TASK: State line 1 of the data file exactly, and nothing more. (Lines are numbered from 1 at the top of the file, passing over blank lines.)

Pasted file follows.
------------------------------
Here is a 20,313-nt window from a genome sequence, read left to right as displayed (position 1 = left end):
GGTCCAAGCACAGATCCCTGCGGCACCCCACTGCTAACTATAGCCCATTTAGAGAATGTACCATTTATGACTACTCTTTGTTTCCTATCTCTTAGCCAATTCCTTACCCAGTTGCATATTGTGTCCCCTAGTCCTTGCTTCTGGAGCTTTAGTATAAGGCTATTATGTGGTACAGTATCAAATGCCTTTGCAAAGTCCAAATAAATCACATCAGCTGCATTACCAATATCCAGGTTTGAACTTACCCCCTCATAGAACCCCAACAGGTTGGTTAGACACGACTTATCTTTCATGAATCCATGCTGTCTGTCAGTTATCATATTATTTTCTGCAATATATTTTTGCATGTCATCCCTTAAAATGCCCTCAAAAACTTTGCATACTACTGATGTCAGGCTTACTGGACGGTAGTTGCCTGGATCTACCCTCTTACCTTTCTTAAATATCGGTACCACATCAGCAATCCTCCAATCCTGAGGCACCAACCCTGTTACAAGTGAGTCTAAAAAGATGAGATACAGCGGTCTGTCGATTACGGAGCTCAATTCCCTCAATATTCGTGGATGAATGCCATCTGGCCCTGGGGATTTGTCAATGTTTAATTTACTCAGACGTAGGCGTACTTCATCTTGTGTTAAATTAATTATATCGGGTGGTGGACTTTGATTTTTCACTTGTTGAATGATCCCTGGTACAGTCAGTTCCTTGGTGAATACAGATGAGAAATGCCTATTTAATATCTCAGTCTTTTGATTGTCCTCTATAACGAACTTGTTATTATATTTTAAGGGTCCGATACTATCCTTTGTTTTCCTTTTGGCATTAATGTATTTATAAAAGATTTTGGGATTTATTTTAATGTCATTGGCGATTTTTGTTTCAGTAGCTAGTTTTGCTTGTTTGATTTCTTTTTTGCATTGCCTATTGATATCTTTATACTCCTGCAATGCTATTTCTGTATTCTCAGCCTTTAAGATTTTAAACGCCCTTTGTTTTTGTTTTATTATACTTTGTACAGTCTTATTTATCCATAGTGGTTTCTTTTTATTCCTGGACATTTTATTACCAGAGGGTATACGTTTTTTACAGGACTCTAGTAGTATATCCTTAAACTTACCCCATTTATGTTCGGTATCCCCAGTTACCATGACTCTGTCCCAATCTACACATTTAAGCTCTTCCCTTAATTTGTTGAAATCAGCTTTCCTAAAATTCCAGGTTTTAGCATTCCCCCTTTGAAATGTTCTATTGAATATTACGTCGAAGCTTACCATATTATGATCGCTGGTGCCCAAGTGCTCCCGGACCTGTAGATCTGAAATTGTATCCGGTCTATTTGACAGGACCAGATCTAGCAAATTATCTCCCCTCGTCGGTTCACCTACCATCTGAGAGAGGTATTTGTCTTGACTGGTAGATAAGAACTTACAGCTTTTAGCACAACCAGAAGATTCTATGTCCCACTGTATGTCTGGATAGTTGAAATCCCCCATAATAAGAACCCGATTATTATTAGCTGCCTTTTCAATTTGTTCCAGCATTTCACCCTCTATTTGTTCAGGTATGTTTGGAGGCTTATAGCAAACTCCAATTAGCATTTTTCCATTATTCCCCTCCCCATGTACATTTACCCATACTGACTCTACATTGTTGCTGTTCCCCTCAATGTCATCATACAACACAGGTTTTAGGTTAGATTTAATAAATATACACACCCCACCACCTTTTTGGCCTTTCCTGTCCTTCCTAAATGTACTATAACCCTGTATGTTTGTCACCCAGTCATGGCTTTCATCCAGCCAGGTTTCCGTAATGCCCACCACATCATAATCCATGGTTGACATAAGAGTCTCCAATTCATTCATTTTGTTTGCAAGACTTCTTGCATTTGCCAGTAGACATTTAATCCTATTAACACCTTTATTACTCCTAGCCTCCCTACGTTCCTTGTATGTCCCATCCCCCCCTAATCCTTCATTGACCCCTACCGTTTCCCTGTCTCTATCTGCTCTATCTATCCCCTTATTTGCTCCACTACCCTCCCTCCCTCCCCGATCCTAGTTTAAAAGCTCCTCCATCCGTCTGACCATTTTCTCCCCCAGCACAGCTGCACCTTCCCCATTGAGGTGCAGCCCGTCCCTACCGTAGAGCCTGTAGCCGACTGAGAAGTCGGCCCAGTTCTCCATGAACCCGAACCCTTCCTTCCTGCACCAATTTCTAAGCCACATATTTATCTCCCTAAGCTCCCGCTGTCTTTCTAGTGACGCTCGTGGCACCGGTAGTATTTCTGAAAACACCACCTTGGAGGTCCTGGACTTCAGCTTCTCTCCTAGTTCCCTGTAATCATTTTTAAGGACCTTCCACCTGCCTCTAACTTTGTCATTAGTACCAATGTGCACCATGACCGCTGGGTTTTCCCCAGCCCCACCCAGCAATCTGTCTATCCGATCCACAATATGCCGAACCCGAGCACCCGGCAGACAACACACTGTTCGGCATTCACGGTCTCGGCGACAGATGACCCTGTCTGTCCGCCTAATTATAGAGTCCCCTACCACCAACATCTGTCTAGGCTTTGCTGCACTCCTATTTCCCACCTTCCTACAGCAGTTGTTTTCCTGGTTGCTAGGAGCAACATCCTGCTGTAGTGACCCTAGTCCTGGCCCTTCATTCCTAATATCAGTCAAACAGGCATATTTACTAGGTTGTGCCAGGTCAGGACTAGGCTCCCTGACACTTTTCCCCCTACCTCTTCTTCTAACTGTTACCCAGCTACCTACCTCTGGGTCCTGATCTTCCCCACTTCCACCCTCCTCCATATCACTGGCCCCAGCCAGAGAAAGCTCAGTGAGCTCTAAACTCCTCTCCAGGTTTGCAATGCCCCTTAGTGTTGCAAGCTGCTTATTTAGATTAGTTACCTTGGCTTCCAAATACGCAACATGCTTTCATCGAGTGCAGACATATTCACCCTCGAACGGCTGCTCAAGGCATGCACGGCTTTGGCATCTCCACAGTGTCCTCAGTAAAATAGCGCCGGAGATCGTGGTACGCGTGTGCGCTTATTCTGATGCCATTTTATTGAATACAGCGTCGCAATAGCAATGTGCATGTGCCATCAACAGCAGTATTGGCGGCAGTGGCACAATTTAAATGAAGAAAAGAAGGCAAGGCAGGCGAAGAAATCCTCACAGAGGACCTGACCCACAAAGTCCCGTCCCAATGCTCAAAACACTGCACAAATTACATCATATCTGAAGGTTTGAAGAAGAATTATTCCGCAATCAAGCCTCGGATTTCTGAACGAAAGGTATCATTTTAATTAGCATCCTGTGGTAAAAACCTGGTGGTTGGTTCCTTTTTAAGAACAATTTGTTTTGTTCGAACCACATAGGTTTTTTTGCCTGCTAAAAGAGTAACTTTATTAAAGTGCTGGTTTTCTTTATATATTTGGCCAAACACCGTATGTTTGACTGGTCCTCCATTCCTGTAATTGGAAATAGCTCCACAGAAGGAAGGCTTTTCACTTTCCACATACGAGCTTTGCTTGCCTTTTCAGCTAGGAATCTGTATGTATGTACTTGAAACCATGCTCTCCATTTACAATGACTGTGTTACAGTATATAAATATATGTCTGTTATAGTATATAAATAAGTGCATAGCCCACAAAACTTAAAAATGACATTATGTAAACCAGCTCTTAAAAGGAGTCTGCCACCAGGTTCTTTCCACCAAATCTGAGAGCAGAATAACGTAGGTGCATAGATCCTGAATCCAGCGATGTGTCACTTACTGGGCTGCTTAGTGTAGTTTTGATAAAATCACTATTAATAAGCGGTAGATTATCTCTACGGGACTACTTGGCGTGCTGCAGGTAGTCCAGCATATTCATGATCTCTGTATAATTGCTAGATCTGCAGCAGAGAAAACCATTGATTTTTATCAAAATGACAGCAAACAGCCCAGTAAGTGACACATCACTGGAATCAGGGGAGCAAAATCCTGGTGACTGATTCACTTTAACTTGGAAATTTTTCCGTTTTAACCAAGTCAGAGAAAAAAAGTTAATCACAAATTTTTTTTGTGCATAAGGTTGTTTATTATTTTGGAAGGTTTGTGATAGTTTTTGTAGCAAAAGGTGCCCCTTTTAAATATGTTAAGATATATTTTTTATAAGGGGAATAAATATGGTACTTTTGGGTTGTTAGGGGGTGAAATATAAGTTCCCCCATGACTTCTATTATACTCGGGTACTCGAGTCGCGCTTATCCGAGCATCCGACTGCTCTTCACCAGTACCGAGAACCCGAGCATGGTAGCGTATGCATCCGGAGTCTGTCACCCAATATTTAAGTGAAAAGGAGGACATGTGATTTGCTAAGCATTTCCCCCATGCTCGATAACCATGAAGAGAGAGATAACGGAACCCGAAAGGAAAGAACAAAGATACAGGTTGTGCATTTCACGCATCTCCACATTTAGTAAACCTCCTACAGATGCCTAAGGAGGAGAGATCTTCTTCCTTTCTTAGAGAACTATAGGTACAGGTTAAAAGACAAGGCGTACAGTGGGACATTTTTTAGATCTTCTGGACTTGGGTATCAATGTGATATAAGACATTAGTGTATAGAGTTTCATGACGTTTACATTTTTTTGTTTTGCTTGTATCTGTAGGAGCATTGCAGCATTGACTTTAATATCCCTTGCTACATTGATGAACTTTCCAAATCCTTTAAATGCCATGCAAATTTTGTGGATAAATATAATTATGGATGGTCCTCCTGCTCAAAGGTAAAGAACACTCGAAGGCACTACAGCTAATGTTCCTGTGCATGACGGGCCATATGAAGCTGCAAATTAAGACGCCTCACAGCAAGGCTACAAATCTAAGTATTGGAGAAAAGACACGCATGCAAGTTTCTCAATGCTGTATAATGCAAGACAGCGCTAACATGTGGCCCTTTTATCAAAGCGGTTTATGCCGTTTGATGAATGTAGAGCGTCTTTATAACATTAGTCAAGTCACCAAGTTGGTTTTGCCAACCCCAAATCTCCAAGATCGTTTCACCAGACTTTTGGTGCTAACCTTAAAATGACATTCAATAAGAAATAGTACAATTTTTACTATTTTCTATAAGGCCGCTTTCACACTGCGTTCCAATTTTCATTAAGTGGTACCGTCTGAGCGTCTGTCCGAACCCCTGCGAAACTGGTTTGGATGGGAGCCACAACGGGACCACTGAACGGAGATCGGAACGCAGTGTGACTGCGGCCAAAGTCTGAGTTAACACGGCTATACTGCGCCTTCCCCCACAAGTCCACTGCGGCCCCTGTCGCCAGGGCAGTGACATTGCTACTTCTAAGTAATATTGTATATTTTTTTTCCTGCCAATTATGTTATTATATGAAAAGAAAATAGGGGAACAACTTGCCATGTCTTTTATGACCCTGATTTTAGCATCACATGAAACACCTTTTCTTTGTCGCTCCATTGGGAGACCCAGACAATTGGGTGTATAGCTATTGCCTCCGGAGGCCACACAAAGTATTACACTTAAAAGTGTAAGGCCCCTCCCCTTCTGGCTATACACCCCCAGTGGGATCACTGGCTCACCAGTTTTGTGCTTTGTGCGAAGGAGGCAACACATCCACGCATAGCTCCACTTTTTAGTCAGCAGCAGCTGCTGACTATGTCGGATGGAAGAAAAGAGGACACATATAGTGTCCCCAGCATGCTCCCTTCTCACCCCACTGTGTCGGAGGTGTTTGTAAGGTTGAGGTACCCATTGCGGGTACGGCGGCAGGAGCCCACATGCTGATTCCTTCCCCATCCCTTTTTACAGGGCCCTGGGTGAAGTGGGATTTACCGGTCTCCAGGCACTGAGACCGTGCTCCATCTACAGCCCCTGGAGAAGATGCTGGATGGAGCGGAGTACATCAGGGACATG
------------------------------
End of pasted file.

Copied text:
Here is a 20,313-nt window from a genome sequence, read left to right as displayed (position 1 = left end):